Sex After a C-Section

When It's Safe and What to Expect

Post-C-Section Sex

Verywell / Alexandra Gordon 

When can you have sex after a C-section? Usually, at about six weeks postpartum. The timeline is the same as if you had a vaginal birth. It's a common misunderstanding that giving birth by cesarean section means you can have sex right away. That's not the case, because your body needs time to recover.

When to Have Sex After a C-Section

After a C-section, it's usually safe to have sex once your incision is healing well and your postpartum bleeding has stopped. This is typically about six weeks after delivery. Many people will have a check-up with their healthcare provider at this time; it's a good opportunity to discuss how you are feeling and whether it's OK to have sex again.

Some people believe that if they have a surgical birth, they won't have postpartum vaginal bleeding. However, postpartum bleeding comes from inside the uterus, at the site where the placenta was located. It's not caused by delivering vaginally. So everyone has postpartum bleeding, regardless of how they gave birth.

It takes about six weeks for the inside of the uterus to heal and for the cervix to fully close, regardless of type of delivery. This is why it's important to avoid intercourse and tampons during this time.

More Comfortable Sex After a C-Section

Even once you get the go-ahead for sex from your doctor or midwife, you may not always feel ready. Take your time, and take steps to make sex a more comfortable experience for your post-C-section, postpartum body.

Choose Sex Positions Carefully

Partner-on-top positions like the missionary position may put too much pressure on your incision, especially if it's still tender. You may wish to use a position where you are on top, or a side or rear entry position, to avoid direct contact with your incision.​

While the incision should heal around the six-week mark in most people, it may still be sensitive to pressure. You may also feel some numbness or tingling around the incision site. This is normal. However, report pain (especially if it is new or severe) to your practitioner immediately.

Use Lubrication

You may find that vaginal lubricants help make post-cesarean sex more pleasant. Most people have some issues with lubrication after giving birth, particularly if they are breastfeeding or taking hormonal birth control. This happens regardless of how you gave birth.

In addition to store-bought lubrication, remember that foreplay can help increase the amount of lubrication that your body naturally makes. Incorporate lots of hugging, kissing, massage, and more.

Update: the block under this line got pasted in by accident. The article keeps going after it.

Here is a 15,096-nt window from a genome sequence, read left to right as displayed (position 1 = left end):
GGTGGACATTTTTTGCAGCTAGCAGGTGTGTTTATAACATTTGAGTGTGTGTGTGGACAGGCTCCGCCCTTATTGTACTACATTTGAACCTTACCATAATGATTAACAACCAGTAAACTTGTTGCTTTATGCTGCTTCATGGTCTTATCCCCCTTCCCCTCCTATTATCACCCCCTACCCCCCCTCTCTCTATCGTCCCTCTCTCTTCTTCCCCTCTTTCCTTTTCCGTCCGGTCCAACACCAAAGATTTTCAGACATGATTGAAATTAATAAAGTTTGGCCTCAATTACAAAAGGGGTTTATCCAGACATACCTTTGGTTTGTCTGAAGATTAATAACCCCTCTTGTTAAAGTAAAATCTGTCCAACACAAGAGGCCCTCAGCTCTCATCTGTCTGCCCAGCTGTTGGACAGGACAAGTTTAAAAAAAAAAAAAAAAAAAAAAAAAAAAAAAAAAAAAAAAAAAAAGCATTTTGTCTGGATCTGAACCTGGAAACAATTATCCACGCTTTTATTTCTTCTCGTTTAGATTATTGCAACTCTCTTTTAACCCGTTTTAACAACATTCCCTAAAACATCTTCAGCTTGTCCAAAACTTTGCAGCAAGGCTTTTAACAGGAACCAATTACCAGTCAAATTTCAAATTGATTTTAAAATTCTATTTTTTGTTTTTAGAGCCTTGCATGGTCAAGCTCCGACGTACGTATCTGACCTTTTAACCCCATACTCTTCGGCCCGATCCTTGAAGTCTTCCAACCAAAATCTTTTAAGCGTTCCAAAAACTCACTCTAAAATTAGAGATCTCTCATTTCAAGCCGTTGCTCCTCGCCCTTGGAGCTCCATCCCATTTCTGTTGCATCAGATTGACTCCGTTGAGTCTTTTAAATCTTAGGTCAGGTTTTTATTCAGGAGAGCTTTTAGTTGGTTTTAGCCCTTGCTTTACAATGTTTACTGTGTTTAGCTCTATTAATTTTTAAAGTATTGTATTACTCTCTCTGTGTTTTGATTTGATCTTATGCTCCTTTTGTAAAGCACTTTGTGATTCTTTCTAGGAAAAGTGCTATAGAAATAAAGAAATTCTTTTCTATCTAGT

Encourage Affection

While time is a precious commodity when you have a new baby, encourage intimacy with your partner throughout the day. This can include holding hands when you take a walk, playing footsies at dinner, or snuggling on the couch while you feed the baby and watch television.

These small acts of affection help boost feelings of love and support, They can also help increase lubrication and make sex more appealing and comfortable.

Manage Leaking Breasts

If you are breastfeeding, your breasts may also leak during foreplay and sex. This is normal and will not affect your milk supply. It's just a normal thing that happens.

Some people prefer to wear a bra and breast pads if they tend to leak a lot. This can also happen if you are not breastfeeding but is more common in people who are actively nursing a baby.

Don't Forget Birth Control

Having a baby does not protect you from getting pregnant. This is still true if you have a c-section. Even if you haven't yet had your period, you can still ovulate. This is why birth control is very important.

At your postpartum visit, talk to your practitioner about the best form of birth control. Even if you want another child again soon, it's safest to wait six to 18 months between pregnancies.

A Word From Verywell

Remember that time and patience are great cures for sexual discomfort post-cesarean and post-baby. You might have a few awkward encounters, but a sense of humor will really help with most of what you experience. If you have issues that seem to be beyond the typical time frame, or pain or bleeding that doesn't seem normal, be sure to see your doctor or midwife for advice.

2 Sources
Verywell Family uses only high-quality sources, including peer-reviewed studies, to support the facts within our articles. Read our editorial process to learn more about how we fact-check and keep our content accurate, reliable, and trustworthy.
  1. Alum AC, Kizza IB, Osingada CP, Katende G, Kaye DK. Factors associated with early resumption of sexual intercourse among postnatal women in UgandaReprod Health. 2015;12:107. doi:10.1186/s12978-015-0089-5

  2. Obstetric Care Consensus No. 8: Interpregnancy care. Obstet Gynecol. 2019;133(1):e51-e72. doi:10.1097/AOG.0000000000003025

Additional Reading

By Robin Elise Weiss, PhD, MPH
Robin Elise Weiss, PhD, MPH is a professor, author, childbirth and postpartum educator, certified doula, and lactation counselor.